• PACKET LOSS In reality a queue has a finite capacity  As the traffic intensity approaches 1, a packet can arrive to find a full queue.  With no place to store such a packet, a router will drop that packet; that is the packet will be lost  The fraction of lost packets increases as the traffic intensity increases  Thus, a node performance also includes the probability of packet loss  A lost packet may be retransmitted on an end-toend basis, either the application or transport layer protocol. 
    • END-TO-END DELAY  The total delay from source to destination is referred to as end-to-end delay  Example:  Suppose that the queuing delay is negligible as the network is uncongested, then the end-to-end delay between the source and destination having N-1 routers in between will be: dend-end = N (dproc + dtrans + dprop ) L R R R
    • DELAYS AND ROUTES IN THE INTERNET  Traceroute        A program that sends multiple special packets towards the destination As these packets work their way towards the destination, they pass through a series of routers. When a router receives one of these special packets, it sends a short message back to the source. This message contains the name and address of the router http://www.traceroute.org For Details: Consult Traceroute: RFC 1393 To Do: Explore the Netstat tracert commands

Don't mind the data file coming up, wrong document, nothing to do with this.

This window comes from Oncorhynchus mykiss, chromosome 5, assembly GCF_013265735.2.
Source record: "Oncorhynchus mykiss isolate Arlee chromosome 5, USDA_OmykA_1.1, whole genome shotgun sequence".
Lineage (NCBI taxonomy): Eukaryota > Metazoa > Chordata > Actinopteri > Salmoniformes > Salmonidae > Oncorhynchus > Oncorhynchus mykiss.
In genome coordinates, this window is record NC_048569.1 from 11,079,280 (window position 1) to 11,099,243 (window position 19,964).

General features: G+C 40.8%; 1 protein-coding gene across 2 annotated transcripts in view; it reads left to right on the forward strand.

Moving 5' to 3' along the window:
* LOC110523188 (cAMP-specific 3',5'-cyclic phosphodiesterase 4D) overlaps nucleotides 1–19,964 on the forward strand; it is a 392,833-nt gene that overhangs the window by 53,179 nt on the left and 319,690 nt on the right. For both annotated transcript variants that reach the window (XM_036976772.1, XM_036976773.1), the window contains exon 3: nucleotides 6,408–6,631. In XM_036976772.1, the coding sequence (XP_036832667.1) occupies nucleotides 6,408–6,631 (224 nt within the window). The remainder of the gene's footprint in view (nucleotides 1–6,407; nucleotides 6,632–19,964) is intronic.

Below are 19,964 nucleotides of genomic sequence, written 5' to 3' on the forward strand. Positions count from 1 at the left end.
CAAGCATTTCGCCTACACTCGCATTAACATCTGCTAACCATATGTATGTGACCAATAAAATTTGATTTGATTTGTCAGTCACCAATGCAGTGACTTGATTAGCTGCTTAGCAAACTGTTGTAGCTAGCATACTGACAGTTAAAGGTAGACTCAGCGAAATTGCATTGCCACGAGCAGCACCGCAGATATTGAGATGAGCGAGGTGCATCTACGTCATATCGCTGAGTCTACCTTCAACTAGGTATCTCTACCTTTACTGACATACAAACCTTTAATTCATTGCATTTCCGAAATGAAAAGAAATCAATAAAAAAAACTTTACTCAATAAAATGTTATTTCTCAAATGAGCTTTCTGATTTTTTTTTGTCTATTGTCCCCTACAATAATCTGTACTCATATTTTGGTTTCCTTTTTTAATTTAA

• LAYERED ARCHITECTURE  Design Philosophy of Layered Architecture       The complex task of communication is broken into simpler sub-tasks or modules Each layer performs a subset of the required communication functions Each layer relies on the next lower layer to perform more primitive functions Each layer provides services to the next higher layer Changes in one layer should not require changes in other layers Helps in troubleshooting and identifying the problem
    • INTERNET PROTOCOL STACK Application Transport Network Data Link Physical
    • TCP/IP PROTOCOL SUITE  Application Layer    Transport layer (End-to-end Communication)    Routing of datagrams from one host to another IP works on this layers Data link Layer (Node-to-node Communication)    Two transport layer protocols (TCP and UDP) Transports messages between client and server applications Network Layer (Host-to-host Communication)    Responsible for supporting network applications Protocols include: HTTP. SMTP, FTP etc. Logical interface between end system and network Examples: Ethernet, PPP, ATM and Frame Relay technologies Physical Layer   Transmission medium Signal rate and encoding